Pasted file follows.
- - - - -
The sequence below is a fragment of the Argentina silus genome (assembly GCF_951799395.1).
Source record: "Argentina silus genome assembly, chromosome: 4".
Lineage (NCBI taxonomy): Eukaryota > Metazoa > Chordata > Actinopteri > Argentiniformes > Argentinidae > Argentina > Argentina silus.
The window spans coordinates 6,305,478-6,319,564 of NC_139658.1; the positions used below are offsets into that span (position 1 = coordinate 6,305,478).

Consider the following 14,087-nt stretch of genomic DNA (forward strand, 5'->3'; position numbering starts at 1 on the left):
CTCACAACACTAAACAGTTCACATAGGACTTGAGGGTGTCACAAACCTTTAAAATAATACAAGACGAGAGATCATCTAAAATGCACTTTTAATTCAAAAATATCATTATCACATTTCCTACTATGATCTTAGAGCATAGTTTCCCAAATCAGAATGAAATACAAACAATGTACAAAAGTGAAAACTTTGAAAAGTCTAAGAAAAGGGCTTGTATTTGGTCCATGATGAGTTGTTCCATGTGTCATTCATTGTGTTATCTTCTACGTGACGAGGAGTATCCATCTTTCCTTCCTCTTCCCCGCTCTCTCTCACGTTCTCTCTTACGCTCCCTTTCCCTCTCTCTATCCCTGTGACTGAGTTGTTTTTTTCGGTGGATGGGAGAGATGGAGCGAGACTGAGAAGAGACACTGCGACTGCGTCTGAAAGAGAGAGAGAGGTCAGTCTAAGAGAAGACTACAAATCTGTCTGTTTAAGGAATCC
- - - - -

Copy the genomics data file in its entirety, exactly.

The sequence below is a fragment of the Argentina silus genome (assembly GCF_951799395.1).
Source record: "Argentina silus genome assembly, chromosome: 4".
Lineage (NCBI taxonomy): Eukaryota > Metazoa > Chordata > Actinopteri > Argentiniformes > Argentinidae > Argentina > Argentina silus.
The window spans coordinates 6,305,478-6,319,564 of NC_139658.1; the positions used below are offsets into that span (position 1 = coordinate 6,305,478).

Consider the following 14,087-nt stretch of genomic DNA (forward strand, 5'->3'; position numbering starts at 1 on the left):
CTCACAACACTAAACAGTTCACATAGGACTTGAGGGTGTCACAAACCTTTAAAATAATACAAGACGAGAGATCATCTAAAATGCACTTTTAATTCAAAAATATCATTATCACATTTCCTACTATGATCTTAGAGCATAGTTTCCCAAATCAGAATGAAATACAAACAATGTACAAAAGTGAAAACTTTGAAAAGTCTAAGAAAAGGGCTTGTATTTGGTCCATGATGAGTTGTTCCATGTGTCATTCATTGTGTTATCTTCTACGTGACGAGGAGTATCCATCTTTCCTTCCTCTTCCCCGCTCTCTCTCACGTTCTCTCTTACGCTCCCTTTCCCTCTCTCTATCCCTGTGACTGAGTTGTTTTTTTCGGTGGATGGGAGAGATGGAGCGAGACTGAGAAGAGACACTGCGACTGCGTCTGAAAGAGAGAGAGAGGTCAGTCTAAGAGAAGACTACAAATCTGTCTGTTTAAGGAATCC